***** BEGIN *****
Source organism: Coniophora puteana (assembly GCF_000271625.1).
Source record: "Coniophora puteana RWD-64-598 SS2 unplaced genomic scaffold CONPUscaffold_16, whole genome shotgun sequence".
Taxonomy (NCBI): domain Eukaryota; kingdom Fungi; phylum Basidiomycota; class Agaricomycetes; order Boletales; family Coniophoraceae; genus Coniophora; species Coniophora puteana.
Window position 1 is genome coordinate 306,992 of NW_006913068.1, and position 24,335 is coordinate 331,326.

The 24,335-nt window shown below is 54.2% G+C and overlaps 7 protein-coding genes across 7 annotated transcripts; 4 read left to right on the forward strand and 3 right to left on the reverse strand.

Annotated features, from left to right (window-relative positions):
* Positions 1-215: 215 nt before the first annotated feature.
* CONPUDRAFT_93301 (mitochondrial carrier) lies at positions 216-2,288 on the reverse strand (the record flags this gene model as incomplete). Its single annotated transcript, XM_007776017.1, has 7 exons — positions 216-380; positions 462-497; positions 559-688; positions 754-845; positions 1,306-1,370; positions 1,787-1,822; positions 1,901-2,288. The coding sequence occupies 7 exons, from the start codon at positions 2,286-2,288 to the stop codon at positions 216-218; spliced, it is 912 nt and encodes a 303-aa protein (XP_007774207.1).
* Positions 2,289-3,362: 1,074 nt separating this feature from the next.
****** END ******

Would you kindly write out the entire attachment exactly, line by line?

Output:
Source organism: Coniophora puteana (assembly GCF_000271625.1).
Source record: "Coniophora puteana RWD-64-598 SS2 unplaced genomic scaffold CONPUscaffold_16, whole genome shotgun sequence".
Taxonomy (NCBI): domain Eukaryota; kingdom Fungi; phylum Basidiomycota; class Agaricomycetes; order Boletales; family Coniophoraceae; genus Coniophora; species Coniophora puteana.
Window position 1 is genome coordinate 306,992 of NW_006913068.1, and position 24,335 is coordinate 331,326.

The 24,335-nt window shown below is 54.2% G+C and overlaps 7 protein-coding genes across 7 annotated transcripts; 4 read left to right on the forward strand and 3 right to left on the reverse strand.

Annotated features, from left to right (window-relative positions):
* Positions 1-215: 215 nt before the first annotated feature.
* CONPUDRAFT_93301 (mitochondrial carrier) lies at positions 216-2,288 on the reverse strand (the record flags this gene model as incomplete). Its single annotated transcript, XM_007776017.1, has 7 exons — positions 216-380; positions 462-497; positions 559-688; positions 754-845; positions 1,306-1,370; positions 1,787-1,822; positions 1,901-2,288. The coding sequence occupies 7 exons, from the start codon at positions 2,286-2,288 to the stop codon at positions 216-218; spliced, it is 912 nt and encodes a 303-aa protein (XP_007774207.1).
* Positions 2,289-3,362: 1,074 nt separating this feature from the next.